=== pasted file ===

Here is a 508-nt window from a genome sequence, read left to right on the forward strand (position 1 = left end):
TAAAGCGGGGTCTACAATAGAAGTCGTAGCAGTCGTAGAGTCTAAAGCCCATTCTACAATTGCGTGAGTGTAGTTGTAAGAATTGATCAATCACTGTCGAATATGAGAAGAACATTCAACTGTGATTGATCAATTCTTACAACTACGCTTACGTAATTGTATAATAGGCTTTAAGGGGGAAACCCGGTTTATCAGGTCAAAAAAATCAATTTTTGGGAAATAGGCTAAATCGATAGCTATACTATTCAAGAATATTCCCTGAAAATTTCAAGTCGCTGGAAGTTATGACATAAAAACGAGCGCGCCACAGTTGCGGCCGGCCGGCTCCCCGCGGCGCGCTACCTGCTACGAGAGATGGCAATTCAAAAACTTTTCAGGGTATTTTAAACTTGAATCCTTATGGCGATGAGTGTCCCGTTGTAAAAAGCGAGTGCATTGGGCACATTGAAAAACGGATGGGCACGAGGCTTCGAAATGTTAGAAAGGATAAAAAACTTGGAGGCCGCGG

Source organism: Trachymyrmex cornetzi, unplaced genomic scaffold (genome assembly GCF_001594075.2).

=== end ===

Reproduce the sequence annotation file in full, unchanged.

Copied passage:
Here is a 508-nt window from a genome sequence, read left to right on the forward strand (position 1 = left end):
TAAAGCGGGGTCTACAATAGAAGTCGTAGCAGTCGTAGAGTCTAAAGCCCATTCTACAATTGCGTGAGTGTAGTTGTAAGAATTGATCAATCACTGTCGAATATGAGAAGAACATTCAACTGTGATTGATCAATTCTTACAACTACGCTTACGTAATTGTATAATAGGCTTTAAGGGGGAAACCCGGTTTATCAGGTCAAAAAAATCAATTTTTGGGAAATAGGCTAAATCGATAGCTATACTATTCAAGAATATTCCCTGAAAATTTCAAGTCGCTGGAAGTTATGACATAAAAACGAGCGCGCCACAGTTGCGGCCGGCCGGCTCCCCGCGGCGCGCTACCTGCTACGAGAGATGGCAATTCAAAAACTTTTCAGGGTATTTTAAACTTGAATCCTTATGGCGATGAGTGTCCCGTTGTAAAAAGCGAGTGCATTGGGCACATTGAAAAACGGATGGGCACGAGGCTTCGAAATGTTAGAAAGGATAAAAAACTTGGAGGCCGCGG

Source organism: Trachymyrmex cornetzi, unplaced genomic scaffold (genome assembly GCF_001594075.2).